Despite the recent release of Banerjee’s election manifesto for the Lok Sabha polls, wherein she expresses the hope of forming a federal grassroots based front at the Centre, Banerjee remains a parochial figure. On the national scene she is best remembered as railway minister under the NDA, when she resigned after the Tehelka expose of the Bofors Scandal (despite not being tainted by it) and later as railway minister under the UPA-2 from which she stepped down to become the CM of West Bengal. Given her history on the national scene of making politically expedient alliances, she lacks nationwide credibility.

An exaggerated and fiery figure in West Bengal, Mamata Banerjee is best known for her paranoid histrionics and periodic outbursts during speeches against the Maoists as well as her vehement anti-CPI(M) rhetoric than for her policies or for the success of her current government in Calcutta. Riding into power on raging anti-incumbency against the then ruling (for 34 years) CPI(M) in 2011, Banerjee’s TMC was voted into the State Assembly more due to the animus against the CPI(M) in the aftermath of the Nandigram and Singur land issues and the Rizwanur case which displayed the deep inroads capitalist magnates had made into the CPIM administration, than due to her personal appeal. Banerjee currently circulates widely only as a lesser evil as against the CPI(M), as an increasingly authoritarian dictator incapable of taking any criticism and often as a joke given her paranoia. The incident in April 2012 wherein she had Jadavpur professor Ambikesh Mahapatra arrested for circulating caricatures of her is well, and not fondly remembered. At the same time, despite her populist measures in the railways during her second tenure as railway minister under the UPA-2, she ignored the mounting debt of the railways and later as CM of West Bengal forced the resignation of her own nominee to the recently vacated post of railway minister, Dinesh Trivedi, because he had dared to increase railway fares across the board after ten years in order to keep the railways from becoming bankrupt. Mamata’s regionalism and populism in West Bengal at that time hurt her image as a credible national figure, while even at the regional level, she was far more popular and effective as opposition leader rather than CM, and the poribartan (change) promised by her in the 2011 elections has not borne fruit.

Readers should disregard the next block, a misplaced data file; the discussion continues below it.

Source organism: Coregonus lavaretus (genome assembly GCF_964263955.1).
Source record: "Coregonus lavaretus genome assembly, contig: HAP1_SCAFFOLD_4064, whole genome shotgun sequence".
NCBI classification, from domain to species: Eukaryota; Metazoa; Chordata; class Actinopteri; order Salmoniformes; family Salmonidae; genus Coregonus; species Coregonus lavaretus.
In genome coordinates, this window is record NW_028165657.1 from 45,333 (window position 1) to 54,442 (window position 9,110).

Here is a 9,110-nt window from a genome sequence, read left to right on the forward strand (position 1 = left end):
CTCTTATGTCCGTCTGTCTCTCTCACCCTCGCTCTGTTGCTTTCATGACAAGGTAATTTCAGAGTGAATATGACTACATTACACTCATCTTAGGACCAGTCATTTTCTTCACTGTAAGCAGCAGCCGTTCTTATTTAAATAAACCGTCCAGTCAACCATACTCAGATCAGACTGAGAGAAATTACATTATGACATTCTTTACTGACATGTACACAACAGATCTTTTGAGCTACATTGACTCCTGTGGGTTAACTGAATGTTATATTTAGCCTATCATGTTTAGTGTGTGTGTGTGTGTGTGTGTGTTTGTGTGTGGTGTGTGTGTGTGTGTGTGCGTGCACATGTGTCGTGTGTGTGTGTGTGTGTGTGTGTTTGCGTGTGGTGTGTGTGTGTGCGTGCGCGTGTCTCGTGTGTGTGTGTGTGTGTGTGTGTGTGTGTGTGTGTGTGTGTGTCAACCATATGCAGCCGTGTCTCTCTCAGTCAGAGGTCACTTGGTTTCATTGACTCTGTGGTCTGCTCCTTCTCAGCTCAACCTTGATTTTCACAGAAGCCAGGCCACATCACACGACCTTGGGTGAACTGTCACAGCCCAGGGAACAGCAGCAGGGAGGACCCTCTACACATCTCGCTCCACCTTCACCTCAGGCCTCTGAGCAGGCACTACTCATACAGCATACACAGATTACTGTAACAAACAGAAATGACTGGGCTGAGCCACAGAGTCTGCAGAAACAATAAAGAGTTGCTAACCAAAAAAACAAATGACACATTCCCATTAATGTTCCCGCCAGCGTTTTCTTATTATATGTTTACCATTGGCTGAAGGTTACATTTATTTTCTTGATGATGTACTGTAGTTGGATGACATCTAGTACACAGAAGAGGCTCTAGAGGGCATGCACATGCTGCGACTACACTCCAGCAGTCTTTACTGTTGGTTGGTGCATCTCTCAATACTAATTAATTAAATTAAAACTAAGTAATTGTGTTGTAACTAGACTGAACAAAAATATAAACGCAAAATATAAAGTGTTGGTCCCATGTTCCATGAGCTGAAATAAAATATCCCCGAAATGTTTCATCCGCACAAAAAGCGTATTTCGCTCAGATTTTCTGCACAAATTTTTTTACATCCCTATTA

In the aftermath of the Anna Hazare incident, realizing her lack of popularity outside her home state, Banerjee may know that her desire to form a TMC-led government at the Centre is mere bluster. She is therefore, currently busy shoring up her own regional campaign for the next Assembly elections nominating celebrity figures like famous Bengali film actress Moon Moon Sen and footballer Baichung Bhutia as candidates against the CPI(M) rather than experienced politicians, hoping that their star power will garner her party the votes it needs to maintain power despite her poor governance.